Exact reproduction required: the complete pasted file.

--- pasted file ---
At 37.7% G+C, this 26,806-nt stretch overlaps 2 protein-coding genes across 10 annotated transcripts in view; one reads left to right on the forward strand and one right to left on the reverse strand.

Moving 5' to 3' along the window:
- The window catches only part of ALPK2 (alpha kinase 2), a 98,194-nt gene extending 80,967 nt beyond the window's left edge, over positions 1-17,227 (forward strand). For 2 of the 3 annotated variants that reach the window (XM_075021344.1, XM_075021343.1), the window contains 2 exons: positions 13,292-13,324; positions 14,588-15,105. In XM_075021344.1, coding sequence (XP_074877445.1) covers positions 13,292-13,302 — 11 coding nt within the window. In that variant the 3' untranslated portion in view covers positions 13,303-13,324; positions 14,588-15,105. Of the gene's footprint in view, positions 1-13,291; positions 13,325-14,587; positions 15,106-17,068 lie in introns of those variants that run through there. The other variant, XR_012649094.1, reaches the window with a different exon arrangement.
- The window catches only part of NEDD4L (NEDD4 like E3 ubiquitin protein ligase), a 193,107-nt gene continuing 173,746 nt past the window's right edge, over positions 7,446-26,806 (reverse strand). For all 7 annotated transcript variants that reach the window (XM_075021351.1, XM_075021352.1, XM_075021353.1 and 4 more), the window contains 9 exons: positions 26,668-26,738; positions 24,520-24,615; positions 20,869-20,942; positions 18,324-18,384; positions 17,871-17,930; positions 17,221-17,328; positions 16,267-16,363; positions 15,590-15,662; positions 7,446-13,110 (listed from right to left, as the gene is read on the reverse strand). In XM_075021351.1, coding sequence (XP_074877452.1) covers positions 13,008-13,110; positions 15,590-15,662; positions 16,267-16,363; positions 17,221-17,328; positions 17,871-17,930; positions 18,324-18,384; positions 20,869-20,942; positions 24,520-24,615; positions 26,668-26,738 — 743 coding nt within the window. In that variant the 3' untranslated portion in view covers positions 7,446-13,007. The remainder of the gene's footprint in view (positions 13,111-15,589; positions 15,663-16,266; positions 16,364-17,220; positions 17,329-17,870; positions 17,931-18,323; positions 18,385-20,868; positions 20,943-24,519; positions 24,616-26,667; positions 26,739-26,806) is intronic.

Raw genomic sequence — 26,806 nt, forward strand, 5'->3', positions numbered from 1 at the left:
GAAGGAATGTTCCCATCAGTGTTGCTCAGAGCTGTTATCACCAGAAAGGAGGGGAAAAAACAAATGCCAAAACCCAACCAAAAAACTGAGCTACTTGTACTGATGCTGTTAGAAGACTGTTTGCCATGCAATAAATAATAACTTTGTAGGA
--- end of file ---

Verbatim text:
At 37.7% G+C, this 26,806-nt stretch overlaps 2 protein-coding genes across 10 annotated transcripts in view; one reads left to right on the forward strand and one right to left on the reverse strand.

Moving 5' to 3' along the window:
- The window catches only part of ALPK2 (alpha kinase 2), a 98,194-nt gene extending 80,967 nt beyond the window's left edge, over positions 1-17,227 (forward strand). For 2 of the 3 annotated variants that reach the window (XM_075021344.1, XM_075021343.1), the window contains 2 exons: positions 13,292-13,324; positions 14,588-15,105. In XM_075021344.1, coding sequence (XP_074877445.1) covers positions 13,292-13,302 — 11 coding nt within the window. In that variant the 3' untranslated portion in view covers positions 13,303-13,324; positions 14,588-15,105. Of the gene's footprint in view, positions 1-13,291; positions 13,325-14,587; positions 15,106-17,068 lie in introns of those variants that run through there. The other variant, XR_012649094.1, reaches the window with a different exon arrangement.
- The window catches only part of NEDD4L (NEDD4 like E3 ubiquitin protein ligase), a 193,107-nt gene continuing 173,746 nt past the window's right edge, over positions 7,446-26,806 (reverse strand). For all 7 annotated transcript variants that reach the window (XM_075021351.1, XM_075021352.1, XM_075021353.1 and 4 more), the window contains 9 exons: positions 26,668-26,738; positions 24,520-24,615; positions 20,869-20,942; positions 18,324-18,384; positions 17,871-17,930; positions 17,221-17,328; positions 16,267-16,363; positions 15,590-15,662; positions 7,446-13,110 (listed from right to left, as the gene is read on the reverse strand). In XM_075021351.1, coding sequence (XP_074877452.1) covers positions 13,008-13,110; positions 15,590-15,662; positions 16,267-16,363; positions 17,221-17,328; positions 17,871-17,930; positions 18,324-18,384; positions 20,869-20,942; positions 24,520-24,615; positions 26,668-26,738 — 743 coding nt within the window. In that variant the 3' untranslated portion in view covers positions 7,446-13,007. The remainder of the gene's footprint in view (positions 13,111-15,589; positions 15,663-16,266; positions 16,364-17,220; positions 17,329-17,870; positions 17,931-18,323; positions 18,385-20,868; positions 20,943-24,519; positions 24,616-26,667; positions 26,739-26,806) is intronic.

Raw genomic sequence — 26,806 nt, forward strand, 5'->3', positions numbered from 1 at the left:
GAAGGAATGTTCCCATCAGTGTTGCTCAGAGCTGTTATCACCAGAAAGGAGGGGAAAAAACAAATGCCAAAACCCAACCAAAAAACTGAGCTACTTGTACTGATGCTGTTAGAAGACTGTTTGCCATGCAATAAATAATAACTTTGTAGGA